Honorable Mentions: N.W.A “Fuck the Police,” De La Soul “Me Myself & I,” EPMD “So Wat Cha Sayin”
Public Enemy put out some of the most socially conscious raps of the genre during a period when the crack era was ravaging low-income areas, in particular their backyard of NYC. But PE’s seminal hit, “Fight the Power,” is not only their magnum opus, and hip-hop’s calling card for 1989, it’s quite possibly the most symbolic song of the entire culture.
Commissioned by Spike Lee for his film Do the Right Thing, Chuck D and the crew came up with the perfect antiestablishment anthem. Containing nearly 20 samples interwoven by the Bomb Squad, the instrumental captures the essences of black music with elements of soul, R&B, rap, jazz, and reggae. It’s all there. Not to mention the epic video, which was an awe-inspiring mini-Million Man March through the streets of New York.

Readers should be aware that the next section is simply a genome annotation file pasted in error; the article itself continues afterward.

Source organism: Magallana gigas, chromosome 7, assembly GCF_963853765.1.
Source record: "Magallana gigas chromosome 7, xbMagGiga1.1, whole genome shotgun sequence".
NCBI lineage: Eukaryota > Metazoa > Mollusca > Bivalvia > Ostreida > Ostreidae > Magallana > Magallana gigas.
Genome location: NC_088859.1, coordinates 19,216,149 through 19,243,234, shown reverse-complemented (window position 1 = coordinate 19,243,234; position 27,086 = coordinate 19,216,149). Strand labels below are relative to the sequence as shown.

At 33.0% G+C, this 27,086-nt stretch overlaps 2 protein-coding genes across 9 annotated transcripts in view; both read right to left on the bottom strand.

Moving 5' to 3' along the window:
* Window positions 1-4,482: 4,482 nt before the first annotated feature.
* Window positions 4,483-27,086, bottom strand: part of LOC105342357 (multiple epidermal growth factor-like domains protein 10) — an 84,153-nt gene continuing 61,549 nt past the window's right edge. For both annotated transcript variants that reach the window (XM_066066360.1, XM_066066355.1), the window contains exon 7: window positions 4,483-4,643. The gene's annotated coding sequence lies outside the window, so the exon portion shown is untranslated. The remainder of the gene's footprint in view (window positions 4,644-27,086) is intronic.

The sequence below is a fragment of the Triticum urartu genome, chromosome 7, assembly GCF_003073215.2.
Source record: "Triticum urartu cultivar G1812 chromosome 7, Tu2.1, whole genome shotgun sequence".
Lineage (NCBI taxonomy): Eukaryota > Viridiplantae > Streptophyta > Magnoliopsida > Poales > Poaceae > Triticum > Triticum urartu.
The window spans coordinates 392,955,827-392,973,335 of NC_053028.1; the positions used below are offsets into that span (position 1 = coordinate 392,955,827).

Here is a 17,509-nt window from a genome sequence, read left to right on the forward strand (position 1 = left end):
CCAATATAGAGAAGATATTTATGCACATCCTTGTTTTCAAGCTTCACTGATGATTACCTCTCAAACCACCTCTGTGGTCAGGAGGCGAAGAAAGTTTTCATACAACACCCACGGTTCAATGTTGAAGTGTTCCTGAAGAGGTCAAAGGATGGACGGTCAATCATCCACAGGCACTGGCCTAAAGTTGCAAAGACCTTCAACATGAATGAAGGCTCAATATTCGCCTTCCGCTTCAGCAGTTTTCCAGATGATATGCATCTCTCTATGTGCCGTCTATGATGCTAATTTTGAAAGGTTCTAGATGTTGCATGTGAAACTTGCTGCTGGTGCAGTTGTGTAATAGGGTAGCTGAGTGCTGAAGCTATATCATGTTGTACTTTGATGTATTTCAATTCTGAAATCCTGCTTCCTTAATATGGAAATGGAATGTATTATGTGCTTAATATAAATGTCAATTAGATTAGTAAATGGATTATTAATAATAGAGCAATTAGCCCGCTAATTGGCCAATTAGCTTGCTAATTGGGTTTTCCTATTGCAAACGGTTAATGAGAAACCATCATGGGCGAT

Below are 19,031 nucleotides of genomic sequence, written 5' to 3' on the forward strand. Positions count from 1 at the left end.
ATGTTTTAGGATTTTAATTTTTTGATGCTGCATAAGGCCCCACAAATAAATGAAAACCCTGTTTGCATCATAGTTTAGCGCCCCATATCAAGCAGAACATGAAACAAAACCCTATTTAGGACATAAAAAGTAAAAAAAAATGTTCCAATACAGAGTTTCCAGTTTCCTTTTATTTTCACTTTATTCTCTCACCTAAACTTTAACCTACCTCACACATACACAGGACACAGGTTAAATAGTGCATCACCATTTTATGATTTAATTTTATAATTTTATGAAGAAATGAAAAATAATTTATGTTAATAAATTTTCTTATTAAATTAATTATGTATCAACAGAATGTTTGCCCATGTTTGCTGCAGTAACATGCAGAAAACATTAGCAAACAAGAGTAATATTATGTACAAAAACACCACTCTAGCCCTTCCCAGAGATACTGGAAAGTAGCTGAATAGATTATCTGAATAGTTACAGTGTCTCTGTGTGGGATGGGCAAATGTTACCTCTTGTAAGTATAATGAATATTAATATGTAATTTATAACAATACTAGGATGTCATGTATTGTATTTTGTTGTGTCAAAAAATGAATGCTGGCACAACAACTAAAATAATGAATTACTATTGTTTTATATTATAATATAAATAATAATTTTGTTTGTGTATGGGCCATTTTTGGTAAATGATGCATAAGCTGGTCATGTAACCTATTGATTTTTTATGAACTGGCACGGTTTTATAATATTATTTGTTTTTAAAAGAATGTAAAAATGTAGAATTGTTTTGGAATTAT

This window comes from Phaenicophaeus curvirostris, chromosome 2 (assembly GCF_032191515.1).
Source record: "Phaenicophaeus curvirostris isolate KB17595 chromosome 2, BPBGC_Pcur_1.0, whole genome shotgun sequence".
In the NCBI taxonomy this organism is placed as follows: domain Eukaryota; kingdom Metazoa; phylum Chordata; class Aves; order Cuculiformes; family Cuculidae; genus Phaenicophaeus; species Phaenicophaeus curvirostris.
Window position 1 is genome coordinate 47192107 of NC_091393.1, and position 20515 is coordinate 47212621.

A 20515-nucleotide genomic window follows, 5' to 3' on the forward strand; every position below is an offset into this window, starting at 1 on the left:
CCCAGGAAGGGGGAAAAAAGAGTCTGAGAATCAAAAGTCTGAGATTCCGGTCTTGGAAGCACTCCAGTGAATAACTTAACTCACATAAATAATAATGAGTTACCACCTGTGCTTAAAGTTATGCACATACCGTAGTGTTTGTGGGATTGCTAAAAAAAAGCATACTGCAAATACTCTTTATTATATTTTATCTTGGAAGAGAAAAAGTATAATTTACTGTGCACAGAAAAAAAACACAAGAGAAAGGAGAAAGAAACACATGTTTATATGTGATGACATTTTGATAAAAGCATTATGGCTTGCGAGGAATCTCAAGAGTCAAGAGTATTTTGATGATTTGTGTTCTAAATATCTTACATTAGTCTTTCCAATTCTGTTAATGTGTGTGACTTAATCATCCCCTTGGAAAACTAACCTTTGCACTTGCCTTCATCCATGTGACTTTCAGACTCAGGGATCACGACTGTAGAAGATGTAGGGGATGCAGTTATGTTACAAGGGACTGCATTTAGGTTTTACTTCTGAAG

PE's bass player, Brian Hardgroove, summed up the song’s poignant message saying, “Law enforcement is necessary. As a species we haven’t evolved past needing that. 'Fight the Power' is not about fighting authority—it’s not that at all. It’s about fighting abuse of power.” Twenty-six years after its release and we’re still fighting. —C. Vernon Coleman II